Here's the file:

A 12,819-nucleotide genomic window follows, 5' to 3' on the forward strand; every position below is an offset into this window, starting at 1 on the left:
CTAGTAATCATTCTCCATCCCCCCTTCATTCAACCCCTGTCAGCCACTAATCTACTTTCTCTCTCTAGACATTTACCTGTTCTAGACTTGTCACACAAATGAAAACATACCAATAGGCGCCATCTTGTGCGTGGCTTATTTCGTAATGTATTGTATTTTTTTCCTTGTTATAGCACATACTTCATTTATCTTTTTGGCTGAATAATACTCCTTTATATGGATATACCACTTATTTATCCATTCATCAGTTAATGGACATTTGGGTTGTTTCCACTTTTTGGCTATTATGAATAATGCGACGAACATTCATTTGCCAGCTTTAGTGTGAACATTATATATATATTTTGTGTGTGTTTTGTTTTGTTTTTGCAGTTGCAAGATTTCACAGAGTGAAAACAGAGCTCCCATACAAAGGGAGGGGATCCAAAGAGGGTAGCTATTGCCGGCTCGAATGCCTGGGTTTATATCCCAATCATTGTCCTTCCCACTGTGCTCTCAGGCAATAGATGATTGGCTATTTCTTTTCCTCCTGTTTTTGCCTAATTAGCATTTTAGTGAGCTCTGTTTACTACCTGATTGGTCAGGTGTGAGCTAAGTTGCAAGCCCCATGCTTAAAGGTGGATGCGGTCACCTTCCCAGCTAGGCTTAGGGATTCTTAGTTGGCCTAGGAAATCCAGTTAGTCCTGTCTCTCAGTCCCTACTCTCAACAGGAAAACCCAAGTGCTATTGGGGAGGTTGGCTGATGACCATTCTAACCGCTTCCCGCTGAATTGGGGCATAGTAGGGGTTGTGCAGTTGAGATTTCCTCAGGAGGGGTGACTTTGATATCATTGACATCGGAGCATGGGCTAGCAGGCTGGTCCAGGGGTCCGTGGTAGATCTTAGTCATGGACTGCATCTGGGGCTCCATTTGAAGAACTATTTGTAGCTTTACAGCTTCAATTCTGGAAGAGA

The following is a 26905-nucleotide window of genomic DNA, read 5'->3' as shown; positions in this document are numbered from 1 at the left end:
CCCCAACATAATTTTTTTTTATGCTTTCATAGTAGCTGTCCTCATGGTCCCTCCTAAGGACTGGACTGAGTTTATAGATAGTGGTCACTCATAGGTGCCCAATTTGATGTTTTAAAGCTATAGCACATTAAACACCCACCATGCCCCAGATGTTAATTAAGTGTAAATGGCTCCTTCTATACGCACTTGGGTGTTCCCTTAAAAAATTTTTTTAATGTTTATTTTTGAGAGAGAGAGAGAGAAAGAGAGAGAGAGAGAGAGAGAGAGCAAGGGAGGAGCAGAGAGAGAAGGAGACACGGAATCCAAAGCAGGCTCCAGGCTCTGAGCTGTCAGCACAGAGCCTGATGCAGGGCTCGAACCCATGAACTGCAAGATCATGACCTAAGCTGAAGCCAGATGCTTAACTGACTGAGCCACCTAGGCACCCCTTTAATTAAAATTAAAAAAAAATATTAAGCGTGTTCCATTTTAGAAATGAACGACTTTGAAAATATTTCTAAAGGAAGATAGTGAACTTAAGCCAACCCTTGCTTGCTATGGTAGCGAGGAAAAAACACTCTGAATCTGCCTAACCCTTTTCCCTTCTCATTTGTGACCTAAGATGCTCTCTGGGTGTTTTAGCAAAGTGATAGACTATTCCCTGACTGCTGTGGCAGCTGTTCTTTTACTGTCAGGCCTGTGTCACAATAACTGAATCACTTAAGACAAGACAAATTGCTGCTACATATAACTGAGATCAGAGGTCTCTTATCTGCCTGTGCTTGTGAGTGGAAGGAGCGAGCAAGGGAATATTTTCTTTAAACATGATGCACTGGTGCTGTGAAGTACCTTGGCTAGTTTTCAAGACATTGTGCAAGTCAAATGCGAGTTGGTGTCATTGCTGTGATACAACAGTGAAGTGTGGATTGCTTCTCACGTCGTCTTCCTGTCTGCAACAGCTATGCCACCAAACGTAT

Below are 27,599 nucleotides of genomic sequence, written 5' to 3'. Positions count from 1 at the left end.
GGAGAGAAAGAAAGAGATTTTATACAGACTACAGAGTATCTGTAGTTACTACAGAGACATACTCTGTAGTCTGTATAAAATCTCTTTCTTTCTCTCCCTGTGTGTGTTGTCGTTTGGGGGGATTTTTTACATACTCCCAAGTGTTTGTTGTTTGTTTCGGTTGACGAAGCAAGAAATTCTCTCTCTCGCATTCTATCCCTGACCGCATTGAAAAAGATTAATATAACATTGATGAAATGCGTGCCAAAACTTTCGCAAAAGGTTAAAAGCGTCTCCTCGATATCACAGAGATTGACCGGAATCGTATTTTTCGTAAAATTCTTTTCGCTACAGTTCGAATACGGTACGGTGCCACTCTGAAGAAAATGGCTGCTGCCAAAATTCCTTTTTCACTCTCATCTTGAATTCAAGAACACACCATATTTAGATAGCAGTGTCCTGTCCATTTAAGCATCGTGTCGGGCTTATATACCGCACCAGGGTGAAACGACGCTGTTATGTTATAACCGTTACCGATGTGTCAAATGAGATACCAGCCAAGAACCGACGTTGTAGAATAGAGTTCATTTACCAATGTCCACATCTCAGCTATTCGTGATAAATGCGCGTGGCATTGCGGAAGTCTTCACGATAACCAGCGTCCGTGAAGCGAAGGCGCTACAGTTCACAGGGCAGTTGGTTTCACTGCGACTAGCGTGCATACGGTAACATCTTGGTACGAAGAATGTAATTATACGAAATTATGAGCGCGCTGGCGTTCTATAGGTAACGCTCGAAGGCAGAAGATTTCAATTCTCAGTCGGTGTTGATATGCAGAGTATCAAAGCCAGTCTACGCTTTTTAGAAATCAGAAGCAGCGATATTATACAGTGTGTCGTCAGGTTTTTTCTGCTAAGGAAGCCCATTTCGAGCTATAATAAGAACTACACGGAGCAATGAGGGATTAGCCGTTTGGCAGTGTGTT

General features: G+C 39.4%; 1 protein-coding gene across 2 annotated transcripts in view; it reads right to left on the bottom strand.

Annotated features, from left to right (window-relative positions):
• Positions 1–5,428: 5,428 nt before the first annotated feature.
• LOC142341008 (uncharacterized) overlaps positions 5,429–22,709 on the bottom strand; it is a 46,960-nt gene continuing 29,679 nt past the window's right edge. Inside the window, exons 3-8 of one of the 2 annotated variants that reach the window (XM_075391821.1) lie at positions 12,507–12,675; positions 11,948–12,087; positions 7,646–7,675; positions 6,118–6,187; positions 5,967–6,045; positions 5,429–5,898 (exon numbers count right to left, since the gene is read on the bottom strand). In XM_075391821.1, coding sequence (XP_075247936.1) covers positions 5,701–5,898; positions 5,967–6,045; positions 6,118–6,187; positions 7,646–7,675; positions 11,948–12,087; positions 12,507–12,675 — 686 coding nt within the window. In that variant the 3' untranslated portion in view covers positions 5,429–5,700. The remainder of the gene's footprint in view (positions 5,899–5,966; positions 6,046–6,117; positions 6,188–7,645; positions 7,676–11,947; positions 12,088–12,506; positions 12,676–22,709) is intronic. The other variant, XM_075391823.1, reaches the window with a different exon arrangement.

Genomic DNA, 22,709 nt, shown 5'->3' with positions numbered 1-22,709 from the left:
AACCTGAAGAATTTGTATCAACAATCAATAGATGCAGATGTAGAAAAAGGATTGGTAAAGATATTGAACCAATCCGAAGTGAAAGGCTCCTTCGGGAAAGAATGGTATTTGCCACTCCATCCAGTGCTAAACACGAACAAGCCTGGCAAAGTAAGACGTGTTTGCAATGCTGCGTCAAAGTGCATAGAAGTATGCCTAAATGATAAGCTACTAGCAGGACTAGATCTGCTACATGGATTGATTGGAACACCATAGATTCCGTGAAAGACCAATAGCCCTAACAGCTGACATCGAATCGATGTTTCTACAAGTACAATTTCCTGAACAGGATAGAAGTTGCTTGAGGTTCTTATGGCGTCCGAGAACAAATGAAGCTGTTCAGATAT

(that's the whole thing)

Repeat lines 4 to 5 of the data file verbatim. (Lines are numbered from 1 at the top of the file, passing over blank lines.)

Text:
CCCCAACATAATTTTTTTTTATGCTTTCATAGTAGCTGTCCTCATGGTCCCTCCTAAGGACTGGACTGAGTTTATAGATAGTGGTCACTCATAGGTGCCCAATTTGATGTTTTAAAGCTATAGCACATTAAACACCCACCATGCCCCAGATGTTAATTAAGTGTAAATGGCTCCTTCTATACGCACTTGGGTGTTCCCTTAAAAAATTTTTTTAATGTTTATTTTTGAGAGAGAGAGAGAGAAAGAGAGAGAGAGAGAGAGAGAGAGCAAGGGAGGAGCAGAGAGAGAAGGAGACACGGAATCCAAAGCAGGCTCCAGGCTCTGAGCTGTCAGCACAGAGCCTGATGCAGGGCTCGAACCCATGAACTGCAAGATCATGACCTAAGCTGAAGCCAGATGCTTAACTGACTGAGCCACCTAGGCACCCCTTTAATTAAAATTAAAAAAAAATATTAAGCGTGTTCCATTTTAGAAATGAACGACTTTGAAAATATTTCTAAAGGAAGATAGTGAACTTAAGCCAACCCTTGCTTGCTATGGTAGCGAGGAAAAAACACTCTGAATCTGCCTAACCCTTTTCCCTTCTCATTTGTGACCTAAGATGCTCTCTGGGTGTTTTAGCAAAGTGATAGACTATTCCCTGACTGCTGTGGCAGCTGTTCTTTTACTGTCAGGCCTGTGTCACAATAACTGAATCACTTAAGACAAGACAAATTGCTGCTACATATAACTGAGATCAGAGGTCTCTTATCTGCCTGTGCTTGTGAGTGGAAGGAGCGAGCAAGGGAATATTTTCTTTAAACATGATGCACTGGTGCTGTGAAGTACCTTGGCTAGTTTTCAAGACATTGTGCAAGTCAAATGCGAGTTGGTGTCATTGCTGTGATACAACAGTGAAGTGTGGATTGCTTCTCACGTCGTCTTCCTGTCTGCAACAGCTATGCCACCAAACGTAT

Below are 27,599 nucleotides of genomic sequence, written 5' to 3'. Positions count from 1 at the left end.